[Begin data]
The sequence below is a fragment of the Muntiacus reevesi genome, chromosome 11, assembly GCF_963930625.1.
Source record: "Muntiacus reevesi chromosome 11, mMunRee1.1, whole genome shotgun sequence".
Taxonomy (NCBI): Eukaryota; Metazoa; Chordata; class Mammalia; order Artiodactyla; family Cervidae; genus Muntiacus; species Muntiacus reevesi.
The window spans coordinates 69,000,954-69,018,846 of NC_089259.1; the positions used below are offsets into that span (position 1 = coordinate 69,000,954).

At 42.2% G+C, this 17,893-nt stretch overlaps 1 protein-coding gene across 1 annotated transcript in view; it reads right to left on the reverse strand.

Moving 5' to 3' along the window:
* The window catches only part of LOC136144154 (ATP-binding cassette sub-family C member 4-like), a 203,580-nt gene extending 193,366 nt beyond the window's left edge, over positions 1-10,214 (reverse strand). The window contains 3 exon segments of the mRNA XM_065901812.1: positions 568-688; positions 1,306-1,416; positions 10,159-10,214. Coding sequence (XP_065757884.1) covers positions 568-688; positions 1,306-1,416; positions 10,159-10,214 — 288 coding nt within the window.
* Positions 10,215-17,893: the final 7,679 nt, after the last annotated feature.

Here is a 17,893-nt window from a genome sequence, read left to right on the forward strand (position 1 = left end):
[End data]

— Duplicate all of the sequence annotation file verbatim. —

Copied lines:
The sequence below is a fragment of the Muntiacus reevesi genome, chromosome 11, assembly GCF_963930625.1.
Source record: "Muntiacus reevesi chromosome 11, mMunRee1.1, whole genome shotgun sequence".
Taxonomy (NCBI): Eukaryota; Metazoa; Chordata; class Mammalia; order Artiodactyla; family Cervidae; genus Muntiacus; species Muntiacus reevesi.
The window spans coordinates 69,000,954-69,018,846 of NC_089259.1; the positions used below are offsets into that span (position 1 = coordinate 69,000,954).

At 42.2% G+C, this 17,893-nt stretch overlaps 1 protein-coding gene across 1 annotated transcript in view; it reads right to left on the reverse strand.

Moving 5' to 3' along the window:
* The window catches only part of LOC136144154 (ATP-binding cassette sub-family C member 4-like), a 203,580-nt gene extending 193,366 nt beyond the window's left edge, over positions 1-10,214 (reverse strand). The window contains 3 exon segments of the mRNA XM_065901812.1: positions 568-688; positions 1,306-1,416; positions 10,159-10,214. Coding sequence (XP_065757884.1) covers positions 568-688; positions 1,306-1,416; positions 10,159-10,214 — 288 coding nt within the window.
* Positions 10,215-17,893: the final 7,679 nt, after the last annotated feature.

Here is a 17,893-nt window from a genome sequence, read left to right on the forward strand (position 1 = left end):